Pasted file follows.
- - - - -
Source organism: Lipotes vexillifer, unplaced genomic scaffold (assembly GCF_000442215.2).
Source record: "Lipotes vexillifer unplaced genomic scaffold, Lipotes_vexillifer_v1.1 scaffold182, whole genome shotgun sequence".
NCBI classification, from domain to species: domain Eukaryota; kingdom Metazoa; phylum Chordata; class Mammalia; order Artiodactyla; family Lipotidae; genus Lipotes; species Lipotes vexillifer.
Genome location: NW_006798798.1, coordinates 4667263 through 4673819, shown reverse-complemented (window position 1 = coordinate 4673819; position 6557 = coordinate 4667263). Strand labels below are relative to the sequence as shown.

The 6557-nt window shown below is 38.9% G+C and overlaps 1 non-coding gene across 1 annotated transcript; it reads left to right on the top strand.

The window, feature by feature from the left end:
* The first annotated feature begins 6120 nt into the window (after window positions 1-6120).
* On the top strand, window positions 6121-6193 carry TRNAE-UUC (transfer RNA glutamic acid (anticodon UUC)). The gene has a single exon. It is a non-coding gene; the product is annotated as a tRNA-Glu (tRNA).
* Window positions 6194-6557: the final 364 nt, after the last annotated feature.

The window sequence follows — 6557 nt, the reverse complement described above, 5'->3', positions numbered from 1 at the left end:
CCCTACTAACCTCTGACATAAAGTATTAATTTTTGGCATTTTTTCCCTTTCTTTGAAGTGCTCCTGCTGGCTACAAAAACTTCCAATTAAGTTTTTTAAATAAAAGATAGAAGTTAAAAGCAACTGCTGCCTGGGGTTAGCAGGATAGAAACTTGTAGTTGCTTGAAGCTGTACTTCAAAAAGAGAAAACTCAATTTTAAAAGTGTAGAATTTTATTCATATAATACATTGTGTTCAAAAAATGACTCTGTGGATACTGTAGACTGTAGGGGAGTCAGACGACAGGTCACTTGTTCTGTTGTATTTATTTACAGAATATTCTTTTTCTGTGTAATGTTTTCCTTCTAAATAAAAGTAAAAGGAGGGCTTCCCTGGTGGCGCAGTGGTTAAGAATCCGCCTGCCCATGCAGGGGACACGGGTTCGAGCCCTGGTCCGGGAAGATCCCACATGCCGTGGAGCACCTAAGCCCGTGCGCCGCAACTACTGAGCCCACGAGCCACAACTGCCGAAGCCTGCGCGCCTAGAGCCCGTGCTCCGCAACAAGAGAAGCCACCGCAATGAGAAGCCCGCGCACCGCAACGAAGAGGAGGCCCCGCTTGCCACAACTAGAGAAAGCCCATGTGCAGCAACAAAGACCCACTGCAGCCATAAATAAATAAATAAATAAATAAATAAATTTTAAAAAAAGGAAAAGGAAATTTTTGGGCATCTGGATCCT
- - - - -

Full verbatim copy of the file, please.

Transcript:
Source organism: Lipotes vexillifer, unplaced genomic scaffold (assembly GCF_000442215.2).
Source record: "Lipotes vexillifer unplaced genomic scaffold, Lipotes_vexillifer_v1.1 scaffold182, whole genome shotgun sequence".
NCBI classification, from domain to species: domain Eukaryota; kingdom Metazoa; phylum Chordata; class Mammalia; order Artiodactyla; family Lipotidae; genus Lipotes; species Lipotes vexillifer.
Genome location: NW_006798798.1, coordinates 4667263 through 4673819, shown reverse-complemented (window position 1 = coordinate 4673819; position 6557 = coordinate 4667263). Strand labels below are relative to the sequence as shown.

The 6557-nt window shown below is 38.9% G+C and overlaps 1 non-coding gene across 1 annotated transcript; it reads left to right on the top strand.

The window, feature by feature from the left end:
* The first annotated feature begins 6120 nt into the window (after window positions 1-6120).
* On the top strand, window positions 6121-6193 carry TRNAE-UUC (transfer RNA glutamic acid (anticodon UUC)). The gene has a single exon. It is a non-coding gene; the product is annotated as a tRNA-Glu (tRNA).
* Window positions 6194-6557: the final 364 nt, after the last annotated feature.

The window sequence follows — 6557 nt, the reverse complement described above, 5'->3', positions numbered from 1 at the left end:
CCCTACTAACCTCTGACATAAAGTATTAATTTTTGGCATTTTTTCCCTTTCTTTGAAGTGCTCCTGCTGGCTACAAAAACTTCCAATTAAGTTTTTTAAATAAAAGATAGAAGTTAAAAGCAACTGCTGCCTGGGGTTAGCAGGATAGAAACTTGTAGTTGCTTGAAGCTGTACTTCAAAAAGAGAAAACTCAATTTTAAAAGTGTAGAATTTTATTCATATAATACATTGTGTTCAAAAAATGACTCTGTGGATACTGTAGACTGTAGGGGAGTCAGACGACAGGTCACTTGTTCTGTTGTATTTATTTACAGAATATTCTTTTTCTGTGTAATGTTTTCCTTCTAAATAAAAGTAAAAGGAGGGCTTCCCTGGTGGCGCAGTGGTTAAGAATCCGCCTGCCCATGCAGGGGACACGGGTTCGAGCCCTGGTCCGGGAAGATCCCACATGCCGTGGAGCACCTAAGCCCGTGCGCCGCAACTACTGAGCCCACGAGCCACAACTGCCGAAGCCTGCGCGCCTAGAGCCCGTGCTCCGCAACAAGAGAAGCCACCGCAATGAGAAGCCCGCGCACCGCAACGAAGAGGAGGCCCCGCTTGCCACAACTAGAGAAAGCCCATGTGCAGCAACAAAGACCCACTGCAGCCATAAATAAATAAATAAATAAATAAATAAATTTTAAAAAAAGGAAAAGGAAATTTTTGGGCATCTGGATCCT